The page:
Nasdaq is going to spend $40 million to compensate for trading losses caused by glitches during Facebook's stock market debut last month, but that doesn't mean much for small investors who got burned.
Most average investors put in orders for Facebook shares on opening day through brokerages like Fidelity, Charles Schwab (SCHW) and Scottrade, but those firms aren't direct recipients of Nasdaq's payout.
"Nasdaq's accommodation program is an agreement between the exchange and its member firms that directly routed their orders to Nasdaq," said Michael Cianfrocca, a Charles Schwab spokesman. "As Schwab did not route orders directly to Nasdaq, we are not participating in this program, however, we continue to assess individual client situations and address concerns as best as we can."
Brokerage firms like Schwab route their orders through so-called market makers like Knight Capital (KCG), Citadel, Citigroup (C) and UBS (UBS), which are the Nasdaq (NDAQ) member firms that will get paid from the $40 million pot.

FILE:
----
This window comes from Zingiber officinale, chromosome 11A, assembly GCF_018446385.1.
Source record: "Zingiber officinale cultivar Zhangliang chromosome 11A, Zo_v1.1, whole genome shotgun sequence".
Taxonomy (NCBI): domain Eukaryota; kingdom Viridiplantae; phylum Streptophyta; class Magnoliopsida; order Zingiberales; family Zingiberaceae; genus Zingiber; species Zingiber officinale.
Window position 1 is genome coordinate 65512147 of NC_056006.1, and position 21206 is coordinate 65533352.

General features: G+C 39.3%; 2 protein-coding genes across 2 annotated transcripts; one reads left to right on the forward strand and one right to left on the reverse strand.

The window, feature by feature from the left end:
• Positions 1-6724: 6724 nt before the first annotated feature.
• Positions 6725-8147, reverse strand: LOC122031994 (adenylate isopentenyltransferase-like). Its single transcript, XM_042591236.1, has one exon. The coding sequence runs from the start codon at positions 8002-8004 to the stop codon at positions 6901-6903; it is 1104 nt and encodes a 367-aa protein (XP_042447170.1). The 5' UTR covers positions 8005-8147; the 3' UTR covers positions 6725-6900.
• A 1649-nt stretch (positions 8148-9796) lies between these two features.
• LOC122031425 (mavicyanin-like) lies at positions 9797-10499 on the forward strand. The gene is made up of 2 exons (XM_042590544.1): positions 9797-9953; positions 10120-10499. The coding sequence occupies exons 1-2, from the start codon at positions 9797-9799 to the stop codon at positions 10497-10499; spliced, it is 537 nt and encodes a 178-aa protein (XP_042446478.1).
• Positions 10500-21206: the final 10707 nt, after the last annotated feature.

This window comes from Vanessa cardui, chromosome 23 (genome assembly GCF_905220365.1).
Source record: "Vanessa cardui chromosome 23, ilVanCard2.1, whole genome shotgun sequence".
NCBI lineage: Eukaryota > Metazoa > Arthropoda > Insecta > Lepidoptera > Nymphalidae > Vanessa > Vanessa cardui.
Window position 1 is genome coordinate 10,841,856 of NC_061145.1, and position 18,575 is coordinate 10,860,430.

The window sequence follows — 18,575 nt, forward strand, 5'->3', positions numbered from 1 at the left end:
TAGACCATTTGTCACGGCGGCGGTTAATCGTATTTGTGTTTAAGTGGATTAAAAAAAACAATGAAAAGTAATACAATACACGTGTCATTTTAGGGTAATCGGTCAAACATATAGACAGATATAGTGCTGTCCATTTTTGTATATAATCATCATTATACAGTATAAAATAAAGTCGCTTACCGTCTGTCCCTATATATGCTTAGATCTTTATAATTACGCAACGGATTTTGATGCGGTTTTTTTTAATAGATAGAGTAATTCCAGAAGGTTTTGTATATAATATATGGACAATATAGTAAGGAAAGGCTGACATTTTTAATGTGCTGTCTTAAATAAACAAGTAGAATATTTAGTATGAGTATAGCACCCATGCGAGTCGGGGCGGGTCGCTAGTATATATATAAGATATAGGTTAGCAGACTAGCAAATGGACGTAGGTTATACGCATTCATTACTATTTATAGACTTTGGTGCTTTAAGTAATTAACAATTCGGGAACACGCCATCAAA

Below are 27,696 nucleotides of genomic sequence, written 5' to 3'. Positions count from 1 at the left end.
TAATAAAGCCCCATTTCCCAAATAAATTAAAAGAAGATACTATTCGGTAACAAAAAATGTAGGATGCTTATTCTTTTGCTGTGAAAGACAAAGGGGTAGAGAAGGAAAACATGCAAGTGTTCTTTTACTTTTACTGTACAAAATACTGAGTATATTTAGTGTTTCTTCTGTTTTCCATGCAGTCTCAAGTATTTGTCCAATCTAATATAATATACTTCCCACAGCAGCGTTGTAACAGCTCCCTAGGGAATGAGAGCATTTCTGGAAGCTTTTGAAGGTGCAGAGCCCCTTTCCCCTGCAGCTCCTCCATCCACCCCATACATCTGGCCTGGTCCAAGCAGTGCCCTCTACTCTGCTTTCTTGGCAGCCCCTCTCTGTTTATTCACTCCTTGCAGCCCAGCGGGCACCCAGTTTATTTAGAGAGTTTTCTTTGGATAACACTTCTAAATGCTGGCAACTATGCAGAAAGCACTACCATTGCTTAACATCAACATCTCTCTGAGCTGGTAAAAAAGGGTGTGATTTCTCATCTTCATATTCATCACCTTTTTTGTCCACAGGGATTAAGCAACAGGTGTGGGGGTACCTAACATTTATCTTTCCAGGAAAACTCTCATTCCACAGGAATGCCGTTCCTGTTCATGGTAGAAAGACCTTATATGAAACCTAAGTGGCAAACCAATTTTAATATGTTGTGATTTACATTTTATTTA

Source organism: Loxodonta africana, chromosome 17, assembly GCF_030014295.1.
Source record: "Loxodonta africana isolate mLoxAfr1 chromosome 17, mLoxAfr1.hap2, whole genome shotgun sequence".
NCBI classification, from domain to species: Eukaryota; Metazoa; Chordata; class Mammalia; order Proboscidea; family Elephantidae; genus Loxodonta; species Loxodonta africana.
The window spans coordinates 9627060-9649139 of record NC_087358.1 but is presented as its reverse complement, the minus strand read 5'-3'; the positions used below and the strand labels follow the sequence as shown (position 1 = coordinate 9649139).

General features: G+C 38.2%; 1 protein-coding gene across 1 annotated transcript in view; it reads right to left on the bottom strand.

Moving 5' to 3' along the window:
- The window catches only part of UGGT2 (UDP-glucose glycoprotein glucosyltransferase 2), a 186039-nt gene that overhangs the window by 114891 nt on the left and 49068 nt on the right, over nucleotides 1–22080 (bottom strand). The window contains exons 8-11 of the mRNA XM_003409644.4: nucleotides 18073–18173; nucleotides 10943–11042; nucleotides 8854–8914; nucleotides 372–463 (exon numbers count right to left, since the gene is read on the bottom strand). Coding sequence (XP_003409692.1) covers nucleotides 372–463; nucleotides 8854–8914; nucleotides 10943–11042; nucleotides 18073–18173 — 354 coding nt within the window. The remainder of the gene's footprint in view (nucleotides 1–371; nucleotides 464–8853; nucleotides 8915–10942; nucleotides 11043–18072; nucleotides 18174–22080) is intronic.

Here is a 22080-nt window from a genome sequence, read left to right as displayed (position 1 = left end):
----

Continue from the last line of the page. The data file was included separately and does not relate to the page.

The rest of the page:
Fidelity spokesman Stephen Austin said that the brokerage has "successfully resolved a large number of disputes" of clients' botched Facebook orders directly with market makers. He added that Fidelity is continuing to work closely with market makers and others "to clarify what additional resolution, if any, might be available for our customers."
Scottrade said it is carefully reviewing the details of Nasdaq's plan "to understand how it may impact the firm and our clients and determine the appropriate course of action."
Meanwhile, shares of Facebook (FB) continue to spiral downward. The stock hit an all-time low of $25.52 on Wednesday. Though shares have bounced back from that level, they remain 30% below the IPO price of $38.
It's been two weeks since technical glitches at the Nasdaq caused mass confusion during Facebook's big debut, and investors are still outraged as they deal with the aftermath.
Despite their best efforts, there's been little word of progress -- in fact, little word of any sort -- from the bigger players involved.
Nasdaq (NDAQ), the root of all the woes, has been the most tight-lipped of all. Numerous spokespersons at the exchange have MOREHibah Yousuf - Jun 1, 2012 3:45 PM ET
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